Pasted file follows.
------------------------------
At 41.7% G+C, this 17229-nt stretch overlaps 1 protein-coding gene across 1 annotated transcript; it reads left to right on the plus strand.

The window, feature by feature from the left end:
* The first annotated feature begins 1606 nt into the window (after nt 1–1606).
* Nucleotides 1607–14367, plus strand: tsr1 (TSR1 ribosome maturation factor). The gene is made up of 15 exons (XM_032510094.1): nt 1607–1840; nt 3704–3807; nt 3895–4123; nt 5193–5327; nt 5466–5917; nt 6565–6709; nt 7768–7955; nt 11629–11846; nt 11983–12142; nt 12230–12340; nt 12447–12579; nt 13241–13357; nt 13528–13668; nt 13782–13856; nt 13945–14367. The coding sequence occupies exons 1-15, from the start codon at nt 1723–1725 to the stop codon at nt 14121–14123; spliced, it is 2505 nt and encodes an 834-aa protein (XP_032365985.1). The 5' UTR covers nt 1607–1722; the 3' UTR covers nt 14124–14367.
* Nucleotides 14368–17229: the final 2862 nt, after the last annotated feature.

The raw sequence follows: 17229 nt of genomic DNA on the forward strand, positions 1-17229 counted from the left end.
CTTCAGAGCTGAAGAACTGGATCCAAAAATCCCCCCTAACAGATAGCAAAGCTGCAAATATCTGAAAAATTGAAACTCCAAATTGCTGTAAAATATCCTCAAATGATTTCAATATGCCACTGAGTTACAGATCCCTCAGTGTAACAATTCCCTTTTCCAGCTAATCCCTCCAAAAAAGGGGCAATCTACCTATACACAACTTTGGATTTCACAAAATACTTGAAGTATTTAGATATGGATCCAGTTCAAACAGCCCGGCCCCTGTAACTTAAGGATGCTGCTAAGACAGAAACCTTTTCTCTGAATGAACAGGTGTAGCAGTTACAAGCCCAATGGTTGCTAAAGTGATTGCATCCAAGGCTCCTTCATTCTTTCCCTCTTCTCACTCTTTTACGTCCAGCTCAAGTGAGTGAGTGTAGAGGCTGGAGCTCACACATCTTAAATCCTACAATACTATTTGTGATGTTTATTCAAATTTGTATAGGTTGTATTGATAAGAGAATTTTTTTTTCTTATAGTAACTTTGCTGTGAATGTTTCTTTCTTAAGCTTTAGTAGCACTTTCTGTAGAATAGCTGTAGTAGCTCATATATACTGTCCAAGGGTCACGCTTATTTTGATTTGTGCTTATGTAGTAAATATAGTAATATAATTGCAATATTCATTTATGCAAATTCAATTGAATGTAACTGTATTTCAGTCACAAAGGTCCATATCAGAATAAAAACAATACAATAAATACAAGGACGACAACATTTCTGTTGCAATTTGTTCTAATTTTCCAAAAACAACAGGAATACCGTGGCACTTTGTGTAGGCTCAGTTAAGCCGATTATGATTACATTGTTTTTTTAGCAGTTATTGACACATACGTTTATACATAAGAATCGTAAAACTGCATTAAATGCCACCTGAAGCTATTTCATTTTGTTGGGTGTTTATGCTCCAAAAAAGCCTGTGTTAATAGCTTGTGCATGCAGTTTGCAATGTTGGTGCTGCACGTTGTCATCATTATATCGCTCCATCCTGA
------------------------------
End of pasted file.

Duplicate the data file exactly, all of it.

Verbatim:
At 41.7% G+C, this 17229-nt stretch overlaps 1 protein-coding gene across 1 annotated transcript; it reads left to right on the plus strand.

The window, feature by feature from the left end:
* The first annotated feature begins 1606 nt into the window (after nt 1–1606).
* Nucleotides 1607–14367, plus strand: tsr1 (TSR1 ribosome maturation factor). The gene is made up of 15 exons (XM_032510094.1): nt 1607–1840; nt 3704–3807; nt 3895–4123; nt 5193–5327; nt 5466–5917; nt 6565–6709; nt 7768–7955; nt 11629–11846; nt 11983–12142; nt 12230–12340; nt 12447–12579; nt 13241–13357; nt 13528–13668; nt 13782–13856; nt 13945–14367. The coding sequence occupies exons 1-15, from the start codon at nt 1723–1725 to the stop codon at nt 14121–14123; spliced, it is 2505 nt and encodes an 834-aa protein (XP_032365985.1). The 5' UTR covers nt 1607–1722; the 3' UTR covers nt 14124–14367.
* Nucleotides 14368–17229: the final 2862 nt, after the last annotated feature.

The raw sequence follows: 17229 nt of genomic DNA on the forward strand, positions 1-17229 counted from the left end.
CTTCAGAGCTGAAGAACTGGATCCAAAAATCCCCCCTAACAGATAGCAAAGCTGCAAATATCTGAAAAATTGAAACTCCAAATTGCTGTAAAATATCCTCAAATGATTTCAATATGCCACTGAGTTACAGATCCCTCAGTGTAACAATTCCCTTTTCCAGCTAATCCCTCCAAAAAAGGGGCAATCTACCTATACACAACTTTGGATTTCACAAAATACTTGAAGTATTTAGATATGGATCCAGTTCAAACAGCCCGGCCCCTGTAACTTAAGGATGCTGCTAAGACAGAAACCTTTTCTCTGAATGAACAGGTGTAGCAGTTACAAGCCCAATGGTTGCTAAAGTGATTGCATCCAAGGCTCCTTCATTCTTTCCCTCTTCTCACTCTTTTACGTCCAGCTCAAGTGAGTGAGTGTAGAGGCTGGAGCTCACACATCTTAAATCCTACAATACTATTTGTGATGTTTATTCAAATTTGTATAGGTTGTATTGATAAGAGAATTTTTTTTTCTTATAGTAACTTTGCTGTGAATGTTTCTTTCTTAAGCTTTAGTAGCACTTTCTGTAGAATAGCTGTAGTAGCTCATATATACTGTCCAAGGGTCACGCTTATTTTGATTTGTGCTTATGTAGTAAATATAGTAATATAATTGCAATATTCATTTATGCAAATTCAATTGAATGTAACTGTATTTCAGTCACAAAGGTCCATATCAGAATAAAAACAATACAATAAATACAAGGACGACAACATTTCTGTTGCAATTTGTTCTAATTTTCCAAAAACAACAGGAATACCGTGGCACTTTGTGTAGGCTCAGTTAAGCCGATTATGATTACATTGTTTTTTTAGCAGTTATTGACACATACGTTTATACATAAGAATCGTAAAACTGCATTAAATGCCACCTGAAGCTATTTCATTTTGTTGGGTGTTTATGCTCCAAAAAAGCCTGTGTTAATAGCTTGTGCATGCAGTTTGCAATGTTGGTGCTGCACGTTGTCATCATTATATCGCTCCATCCTGA